RINGGOLD, VIA DALTON, November 27, 1863.
General S. COOPER,
Adjutant and Inspector General:
We could make no stand at Chickamauga against the enemy's superior forces, and fell back yesterday. Our rear guard was heavily pressed about half way. Hope to make this our front.
DALTON, November 27, 1863. (Received at Meridian, 30th.)
The enemy pressed our rear guard yesterday nearly to Ringgold. Brigadier-General Maney was severely wounded. The main portion of the army has reached this point. At last advices our rear was warmly engaged at Ringgold, which we are endeavoring to hold. Our loss in artillery on 25th was very heavy, probably forty pieces; in men, very small. The disastrous panic is inexplicable.
NEAR DALTON, November 27, 1863.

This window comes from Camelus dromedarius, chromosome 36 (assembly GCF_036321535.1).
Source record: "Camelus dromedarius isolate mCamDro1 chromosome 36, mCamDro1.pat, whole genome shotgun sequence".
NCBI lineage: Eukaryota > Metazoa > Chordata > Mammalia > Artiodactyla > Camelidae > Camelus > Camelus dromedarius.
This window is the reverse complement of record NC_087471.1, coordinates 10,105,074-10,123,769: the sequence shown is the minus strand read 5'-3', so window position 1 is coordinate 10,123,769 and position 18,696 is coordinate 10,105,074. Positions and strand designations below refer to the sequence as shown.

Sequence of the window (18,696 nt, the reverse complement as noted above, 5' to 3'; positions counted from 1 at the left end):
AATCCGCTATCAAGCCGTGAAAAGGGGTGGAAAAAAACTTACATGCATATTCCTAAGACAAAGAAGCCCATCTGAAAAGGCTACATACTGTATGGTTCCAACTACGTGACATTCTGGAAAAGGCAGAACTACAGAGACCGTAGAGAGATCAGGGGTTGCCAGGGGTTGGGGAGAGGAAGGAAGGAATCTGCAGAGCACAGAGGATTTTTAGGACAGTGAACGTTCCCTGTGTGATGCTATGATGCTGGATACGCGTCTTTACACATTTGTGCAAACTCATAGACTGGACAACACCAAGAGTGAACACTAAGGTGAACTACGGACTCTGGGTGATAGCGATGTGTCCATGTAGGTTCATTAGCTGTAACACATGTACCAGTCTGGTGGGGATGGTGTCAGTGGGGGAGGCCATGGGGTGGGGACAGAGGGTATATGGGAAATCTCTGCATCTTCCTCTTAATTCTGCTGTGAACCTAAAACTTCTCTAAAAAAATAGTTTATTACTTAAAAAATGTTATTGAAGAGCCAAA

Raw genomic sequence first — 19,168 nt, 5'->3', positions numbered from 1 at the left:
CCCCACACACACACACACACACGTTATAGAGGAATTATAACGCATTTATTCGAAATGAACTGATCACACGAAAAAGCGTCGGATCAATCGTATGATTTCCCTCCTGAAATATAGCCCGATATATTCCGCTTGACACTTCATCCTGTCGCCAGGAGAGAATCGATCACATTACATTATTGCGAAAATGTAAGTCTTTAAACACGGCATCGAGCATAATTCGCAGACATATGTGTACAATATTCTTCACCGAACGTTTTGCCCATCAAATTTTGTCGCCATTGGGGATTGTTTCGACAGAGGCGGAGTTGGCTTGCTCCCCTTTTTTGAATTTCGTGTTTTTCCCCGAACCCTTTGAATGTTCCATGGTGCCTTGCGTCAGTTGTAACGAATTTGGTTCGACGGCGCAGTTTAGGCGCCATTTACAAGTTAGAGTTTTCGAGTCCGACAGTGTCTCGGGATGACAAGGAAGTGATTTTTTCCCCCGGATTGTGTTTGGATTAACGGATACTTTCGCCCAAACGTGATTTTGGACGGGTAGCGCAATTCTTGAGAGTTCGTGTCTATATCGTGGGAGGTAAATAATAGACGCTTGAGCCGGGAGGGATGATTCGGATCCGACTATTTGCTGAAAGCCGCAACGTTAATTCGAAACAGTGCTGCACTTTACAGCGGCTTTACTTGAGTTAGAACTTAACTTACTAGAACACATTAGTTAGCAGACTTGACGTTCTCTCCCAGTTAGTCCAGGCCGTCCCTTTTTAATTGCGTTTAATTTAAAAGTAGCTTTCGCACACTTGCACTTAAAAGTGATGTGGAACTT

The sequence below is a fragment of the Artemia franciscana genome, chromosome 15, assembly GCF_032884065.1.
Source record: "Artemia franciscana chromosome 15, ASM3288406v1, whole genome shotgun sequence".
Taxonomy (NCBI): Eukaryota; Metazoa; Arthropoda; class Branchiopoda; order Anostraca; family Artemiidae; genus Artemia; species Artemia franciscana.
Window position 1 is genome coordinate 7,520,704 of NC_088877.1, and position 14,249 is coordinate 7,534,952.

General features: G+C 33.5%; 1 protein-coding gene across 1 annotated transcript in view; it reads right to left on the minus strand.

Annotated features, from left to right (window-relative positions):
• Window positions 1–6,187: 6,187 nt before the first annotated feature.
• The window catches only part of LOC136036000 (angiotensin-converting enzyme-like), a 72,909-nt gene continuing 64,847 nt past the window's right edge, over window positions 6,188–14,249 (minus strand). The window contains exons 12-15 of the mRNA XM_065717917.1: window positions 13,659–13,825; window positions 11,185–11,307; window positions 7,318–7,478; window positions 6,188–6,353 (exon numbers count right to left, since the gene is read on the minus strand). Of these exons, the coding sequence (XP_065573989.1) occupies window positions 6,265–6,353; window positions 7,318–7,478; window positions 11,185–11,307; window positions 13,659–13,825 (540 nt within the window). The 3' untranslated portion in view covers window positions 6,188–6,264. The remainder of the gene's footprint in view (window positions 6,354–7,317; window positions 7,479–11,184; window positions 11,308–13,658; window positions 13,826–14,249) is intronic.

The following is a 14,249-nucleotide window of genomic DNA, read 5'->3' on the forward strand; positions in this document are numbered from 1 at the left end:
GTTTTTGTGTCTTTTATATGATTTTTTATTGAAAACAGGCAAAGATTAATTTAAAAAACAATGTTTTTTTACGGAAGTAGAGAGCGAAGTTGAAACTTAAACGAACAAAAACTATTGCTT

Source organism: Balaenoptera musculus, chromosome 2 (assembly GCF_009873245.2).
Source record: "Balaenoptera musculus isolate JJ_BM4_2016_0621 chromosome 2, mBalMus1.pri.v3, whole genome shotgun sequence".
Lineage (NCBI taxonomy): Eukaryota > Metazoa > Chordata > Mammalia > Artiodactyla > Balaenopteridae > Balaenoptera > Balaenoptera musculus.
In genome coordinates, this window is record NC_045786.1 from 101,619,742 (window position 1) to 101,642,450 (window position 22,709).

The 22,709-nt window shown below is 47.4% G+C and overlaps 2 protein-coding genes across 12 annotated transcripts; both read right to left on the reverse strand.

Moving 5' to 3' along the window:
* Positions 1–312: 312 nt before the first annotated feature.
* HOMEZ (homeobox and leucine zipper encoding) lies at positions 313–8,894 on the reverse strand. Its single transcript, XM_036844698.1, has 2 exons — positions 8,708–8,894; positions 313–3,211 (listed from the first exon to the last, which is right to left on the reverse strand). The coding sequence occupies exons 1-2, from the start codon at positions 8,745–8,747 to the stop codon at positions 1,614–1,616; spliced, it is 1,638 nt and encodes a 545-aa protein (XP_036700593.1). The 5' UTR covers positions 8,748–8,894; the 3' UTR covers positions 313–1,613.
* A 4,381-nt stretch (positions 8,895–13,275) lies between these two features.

GENERAL: Your dispatch of 10 a. m. received. The general has established a position about 3 miles in front of Dalton, on which the rear guard can fall back should it become necessary. He has placed there the division of General Stewart, and about 1 1/2 miles in rear of Stewart, Bate's division. The general desires that you will keep him fully and often advised of the movements in the rear. General Wharton is moving up with some cavalry to help you.
GEORGE WM. BRENT,
HEADQUARTERS ARMY OF TENNESSEE, Dalton, Ga., November 27, 1863.
Commanding Cavalry Corps:
GENERAL: Your dispatch, dated 11.15 a. m., has been received. No change has been made in the dispositions of the general commanding. His movements depend upon those of the commands in front. General Bragg has selected a position 3 miles in front of Dalton, where General Stewart's division has been placed, General Bate about 1 1/2 miles in his rear. Upon these you can fall back, if hard pressed. General Wharton has gone to the front with some cavalry.
Very respectfully, your obedient servant,